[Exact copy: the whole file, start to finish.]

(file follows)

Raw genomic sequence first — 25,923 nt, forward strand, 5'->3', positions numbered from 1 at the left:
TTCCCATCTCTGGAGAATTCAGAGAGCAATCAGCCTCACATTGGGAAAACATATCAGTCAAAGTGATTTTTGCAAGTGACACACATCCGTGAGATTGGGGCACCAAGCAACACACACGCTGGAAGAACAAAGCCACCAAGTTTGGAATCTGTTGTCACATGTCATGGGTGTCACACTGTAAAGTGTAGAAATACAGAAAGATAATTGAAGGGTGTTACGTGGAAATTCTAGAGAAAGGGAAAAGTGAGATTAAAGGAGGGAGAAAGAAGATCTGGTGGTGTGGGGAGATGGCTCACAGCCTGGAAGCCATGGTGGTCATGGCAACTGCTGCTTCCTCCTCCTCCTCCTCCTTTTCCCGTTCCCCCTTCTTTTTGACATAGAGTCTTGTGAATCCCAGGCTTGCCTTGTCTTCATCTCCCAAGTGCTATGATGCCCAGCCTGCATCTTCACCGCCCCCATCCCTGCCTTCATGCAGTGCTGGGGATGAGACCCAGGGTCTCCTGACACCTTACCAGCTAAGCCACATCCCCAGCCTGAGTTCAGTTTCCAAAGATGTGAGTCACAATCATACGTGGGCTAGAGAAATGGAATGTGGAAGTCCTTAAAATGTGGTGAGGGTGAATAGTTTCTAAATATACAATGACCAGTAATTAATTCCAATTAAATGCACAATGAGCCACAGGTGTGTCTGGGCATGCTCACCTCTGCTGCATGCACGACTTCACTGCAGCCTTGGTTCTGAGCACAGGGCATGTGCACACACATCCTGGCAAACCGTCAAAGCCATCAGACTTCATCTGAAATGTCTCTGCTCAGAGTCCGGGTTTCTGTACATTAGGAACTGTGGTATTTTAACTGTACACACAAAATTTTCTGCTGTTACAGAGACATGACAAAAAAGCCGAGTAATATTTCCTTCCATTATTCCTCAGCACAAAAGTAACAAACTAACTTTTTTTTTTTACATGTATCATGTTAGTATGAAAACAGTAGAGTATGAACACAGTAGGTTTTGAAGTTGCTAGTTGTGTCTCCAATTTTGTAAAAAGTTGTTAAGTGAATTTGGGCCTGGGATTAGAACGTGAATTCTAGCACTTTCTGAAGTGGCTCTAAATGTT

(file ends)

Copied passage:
Raw genomic sequence first — 25,923 nt, forward strand, 5'->3', positions numbered from 1 at the left:
TTCCCATCTCTGGAGAATTCAGAGAGCAATCAGCCTCACATTGGGAAAACATATCAGTCAAAGTGATTTTTGCAAGTGACACACATCCGTGAGATTGGGGCACCAAGCAACACACACGCTGGAAGAACAAAGCCACCAAGTTTGGAATCTGTTGTCACATGTCATGGGTGTCACACTGTAAAGTGTAGAAATACAGAAAGATAATTGAAGGGTGTTACGTGGAAATTCTAGAGAAAGGGAAAAGTGAGATTAAAGGAGGGAGAAAGAAGATCTGGTGGTGTGGGGAGATGGCTCACAGCCTGGAAGCCATGGTGGTCATGGCAACTGCTGCTTCCTCCTCCTCCTCCTCCTTTTCCCGTTCCCCCTTCTTTTTGACATAGAGTCTTGTGAATCCCAGGCTTGCCTTGTCTTCATCTCCCAAGTGCTATGATGCCCAGCCTGCATCTTCACCGCCCCCATCCCTGCCTTCATGCAGTGCTGGGGATGAGACCCAGGGTCTCCTGACACCTTACCAGCTAAGCCACATCCCCAGCCTGAGTTCAGTTTCCAAAGATGTGAGTCACAATCATACGTGGGCTAGAGAAATGGAATGTGGAAGTCCTTAAAATGTGGTGAGGGTGAATAGTTTCTAAATATACAATGACCAGTAATTAATTCCAATTAAATGCACAATGAGCCACAGGTGTGTCTGGGCATGCTCACCTCTGCTGCATGCACGACTTCACTGCAGCCTTGGTTCTGAGCACAGGGCATGTGCACACACATCCTGGCAAACCGTCAAAGCCATCAGACTTCATCTGAAATGTCTCTGCTCAGAGTCCGGGTTTCTGTACATTAGGAACTGTGGTATTTTAACTGTACACACAAAATTTTCTGCTGTTACAGAGACATGACAAAAAAGCCGAGTAATATTTCCTTCCATTATTCCTCAGCACAAAAGTAACAAACTAACTTTTTTTTTTTACATGTATCATGTTAGTATGAAAACAGTAGAGTATGAACACAGTAGGTTTTGAAGTTGCTAGTTGTGTCTCCAATTTTGTAAAAAGTTGTTAAGTGAATTTGGGCCTGGGATTAGAACGTGAATTCTAGCACTTTCTGAAGTGGCTCTAAATGTT